Skip to main content
Advanced Search

Filters: Tags: Projecting Future States 2 (X)

2 results (97ms)   

View Results as: JSON ATOM CSV
thumbnail
In 1989, the Chisana caribou (Rangifer tarandus) herd in the northern Wrangell Mountains, Alaska, U.S.A., declined substantially in population size and productivity. Grasses, sedges, forbs, and willows (Salix spp.) are critical components of the diet of caribou in spring and summer, and the abundance and quality of forage are influenced by climate. To evaluate effects of climatic variation on caribou forage we conducted a field experiment in subarctic tundra where light, air temperature, and precipitation were manipulated. We used a plastic tarpaulin to increase air temperature and decrease precipitation. We also decreased light intensity with a shade cloth and increased precipitation by adding water to determine...
thumbnail
Wood bison (Bison bison athabascae ) were reintroduced into southwestern Yukon as part of a national recovery program in the late 1980s. The Yukon Bison Management Plan identified potential impacts of the reintroduced bison on other ecosystem components as a priority management issue. In particular, local residents expressed concern for the indirect effects of bison on the Aishihik woodland caribou ( Rangifer tarandus caribou ) herd resulting from competition for space and forage during late winter. This project assessed the potential for exploitative competition between bison and caribou by determining resource selection (i.e., use vs. availability) and overlap in resource use across 3 spatial scales: the landscape,...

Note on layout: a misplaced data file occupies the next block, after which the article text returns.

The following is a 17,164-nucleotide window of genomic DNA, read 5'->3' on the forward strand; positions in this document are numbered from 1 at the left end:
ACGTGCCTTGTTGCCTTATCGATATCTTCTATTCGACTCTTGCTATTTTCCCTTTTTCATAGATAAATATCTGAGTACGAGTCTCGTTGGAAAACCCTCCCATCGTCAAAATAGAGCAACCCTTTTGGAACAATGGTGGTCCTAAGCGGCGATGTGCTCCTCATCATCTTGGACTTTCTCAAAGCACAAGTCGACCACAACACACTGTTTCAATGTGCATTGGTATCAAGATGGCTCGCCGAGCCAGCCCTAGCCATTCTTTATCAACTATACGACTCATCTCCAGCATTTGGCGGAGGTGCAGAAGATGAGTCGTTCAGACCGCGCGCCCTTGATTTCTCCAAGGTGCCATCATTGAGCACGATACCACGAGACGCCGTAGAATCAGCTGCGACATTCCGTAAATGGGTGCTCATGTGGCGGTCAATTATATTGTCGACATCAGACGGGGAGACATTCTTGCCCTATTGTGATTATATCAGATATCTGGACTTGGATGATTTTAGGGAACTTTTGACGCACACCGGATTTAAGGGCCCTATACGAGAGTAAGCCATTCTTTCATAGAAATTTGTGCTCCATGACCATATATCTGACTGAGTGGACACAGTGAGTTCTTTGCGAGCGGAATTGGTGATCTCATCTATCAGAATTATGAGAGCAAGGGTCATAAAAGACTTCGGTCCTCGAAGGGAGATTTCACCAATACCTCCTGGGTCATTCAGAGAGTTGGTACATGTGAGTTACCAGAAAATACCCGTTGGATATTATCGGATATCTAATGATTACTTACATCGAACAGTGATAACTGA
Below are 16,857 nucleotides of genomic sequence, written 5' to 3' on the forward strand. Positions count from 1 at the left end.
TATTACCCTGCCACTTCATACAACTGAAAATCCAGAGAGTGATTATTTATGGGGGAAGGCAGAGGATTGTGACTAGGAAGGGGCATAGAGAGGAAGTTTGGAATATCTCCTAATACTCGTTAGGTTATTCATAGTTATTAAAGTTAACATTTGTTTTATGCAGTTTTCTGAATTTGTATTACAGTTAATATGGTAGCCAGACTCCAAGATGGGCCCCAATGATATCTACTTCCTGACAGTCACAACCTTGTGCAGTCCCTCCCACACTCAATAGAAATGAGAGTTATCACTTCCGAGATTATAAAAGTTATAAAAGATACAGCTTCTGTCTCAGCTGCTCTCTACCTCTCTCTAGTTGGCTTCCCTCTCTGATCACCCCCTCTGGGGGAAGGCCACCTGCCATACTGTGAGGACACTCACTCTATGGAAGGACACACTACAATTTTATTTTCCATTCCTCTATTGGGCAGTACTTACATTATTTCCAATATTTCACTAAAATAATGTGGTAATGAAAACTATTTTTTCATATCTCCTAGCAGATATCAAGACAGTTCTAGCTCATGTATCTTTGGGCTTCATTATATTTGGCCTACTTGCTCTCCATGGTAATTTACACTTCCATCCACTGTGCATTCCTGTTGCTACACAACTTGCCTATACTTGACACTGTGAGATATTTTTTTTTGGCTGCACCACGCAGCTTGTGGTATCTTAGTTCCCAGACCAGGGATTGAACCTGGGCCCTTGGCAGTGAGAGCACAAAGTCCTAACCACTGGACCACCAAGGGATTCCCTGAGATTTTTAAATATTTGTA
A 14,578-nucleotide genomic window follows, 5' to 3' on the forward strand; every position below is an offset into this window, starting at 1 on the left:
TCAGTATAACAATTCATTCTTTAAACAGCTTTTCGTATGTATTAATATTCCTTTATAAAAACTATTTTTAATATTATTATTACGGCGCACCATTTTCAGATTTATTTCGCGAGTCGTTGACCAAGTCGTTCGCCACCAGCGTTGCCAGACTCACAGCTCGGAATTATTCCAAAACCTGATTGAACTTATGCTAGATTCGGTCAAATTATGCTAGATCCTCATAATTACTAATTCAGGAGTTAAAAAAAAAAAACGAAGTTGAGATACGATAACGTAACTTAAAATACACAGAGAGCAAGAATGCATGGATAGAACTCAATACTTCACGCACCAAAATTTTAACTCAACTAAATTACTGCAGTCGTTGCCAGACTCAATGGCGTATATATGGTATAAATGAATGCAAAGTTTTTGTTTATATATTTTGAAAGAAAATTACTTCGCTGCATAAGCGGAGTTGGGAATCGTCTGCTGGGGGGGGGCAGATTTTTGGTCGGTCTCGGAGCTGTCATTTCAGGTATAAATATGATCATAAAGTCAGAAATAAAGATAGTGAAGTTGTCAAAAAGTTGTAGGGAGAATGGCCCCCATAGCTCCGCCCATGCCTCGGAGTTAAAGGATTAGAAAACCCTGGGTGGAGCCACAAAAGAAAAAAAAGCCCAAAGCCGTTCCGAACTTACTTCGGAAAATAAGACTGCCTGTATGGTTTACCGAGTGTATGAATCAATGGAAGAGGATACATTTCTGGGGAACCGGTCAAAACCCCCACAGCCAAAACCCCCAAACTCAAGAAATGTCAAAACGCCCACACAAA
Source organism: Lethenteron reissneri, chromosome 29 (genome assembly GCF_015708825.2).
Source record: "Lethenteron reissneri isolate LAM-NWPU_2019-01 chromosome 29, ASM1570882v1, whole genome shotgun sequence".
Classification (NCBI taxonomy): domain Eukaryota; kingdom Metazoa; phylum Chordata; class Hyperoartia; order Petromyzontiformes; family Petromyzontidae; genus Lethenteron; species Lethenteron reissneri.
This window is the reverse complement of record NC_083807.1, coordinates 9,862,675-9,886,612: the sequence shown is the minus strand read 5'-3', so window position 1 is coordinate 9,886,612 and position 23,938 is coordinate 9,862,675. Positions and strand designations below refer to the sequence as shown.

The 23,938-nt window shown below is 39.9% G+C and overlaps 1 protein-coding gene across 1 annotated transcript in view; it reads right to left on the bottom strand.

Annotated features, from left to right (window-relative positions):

map background search result map search result map Late winter resource selection and the potential for competition between wood bison and woodland caribou in the Yukon Climate change and caribou: Effects of summer weather on forage Late winter resource selection and the potential for competition between wood bison and woodland caribou in the Yukon Climate change and caribou: Effects of summer weather on forage